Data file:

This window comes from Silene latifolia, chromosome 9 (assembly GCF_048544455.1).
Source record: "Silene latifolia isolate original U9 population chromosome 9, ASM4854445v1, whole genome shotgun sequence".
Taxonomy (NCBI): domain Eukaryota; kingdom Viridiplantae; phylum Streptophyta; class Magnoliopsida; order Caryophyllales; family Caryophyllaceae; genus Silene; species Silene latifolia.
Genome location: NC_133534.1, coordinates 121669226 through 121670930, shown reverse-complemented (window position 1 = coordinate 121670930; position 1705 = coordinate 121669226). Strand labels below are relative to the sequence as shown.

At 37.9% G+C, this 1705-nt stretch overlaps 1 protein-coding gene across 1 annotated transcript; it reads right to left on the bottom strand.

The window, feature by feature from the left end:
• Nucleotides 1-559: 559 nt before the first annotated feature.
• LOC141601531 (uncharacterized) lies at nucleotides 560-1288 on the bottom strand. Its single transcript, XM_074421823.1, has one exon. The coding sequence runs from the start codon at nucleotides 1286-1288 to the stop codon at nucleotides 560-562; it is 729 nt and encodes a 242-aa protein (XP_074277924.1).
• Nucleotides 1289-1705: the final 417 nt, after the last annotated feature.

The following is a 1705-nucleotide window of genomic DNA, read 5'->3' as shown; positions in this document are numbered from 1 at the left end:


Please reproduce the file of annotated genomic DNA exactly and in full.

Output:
This window comes from Silene latifolia, chromosome 9 (assembly GCF_048544455.1).
Source record: "Silene latifolia isolate original U9 population chromosome 9, ASM4854445v1, whole genome shotgun sequence".
Taxonomy (NCBI): domain Eukaryota; kingdom Viridiplantae; phylum Streptophyta; class Magnoliopsida; order Caryophyllales; family Caryophyllaceae; genus Silene; species Silene latifolia.
Genome location: NC_133534.1, coordinates 121669226 through 121670930, shown reverse-complemented (window position 1 = coordinate 121670930; position 1705 = coordinate 121669226). Strand labels below are relative to the sequence as shown.

At 37.9% G+C, this 1705-nt stretch overlaps 1 protein-coding gene across 1 annotated transcript; it reads right to left on the bottom strand.

The window, feature by feature from the left end:
• Nucleotides 1-559: 559 nt before the first annotated feature.
• LOC141601531 (uncharacterized) lies at nucleotides 560-1288 on the bottom strand. Its single transcript, XM_074421823.1, has one exon. The coding sequence runs from the start codon at nucleotides 1286-1288 to the stop codon at nucleotides 560-562; it is 729 nt and encodes a 242-aa protein (XP_074277924.1).
• Nucleotides 1289-1705: the final 417 nt, after the last annotated feature.

The following is a 1705-nucleotide window of genomic DNA, read 5'->3' as shown; positions in this document are numbered from 1 at the left end: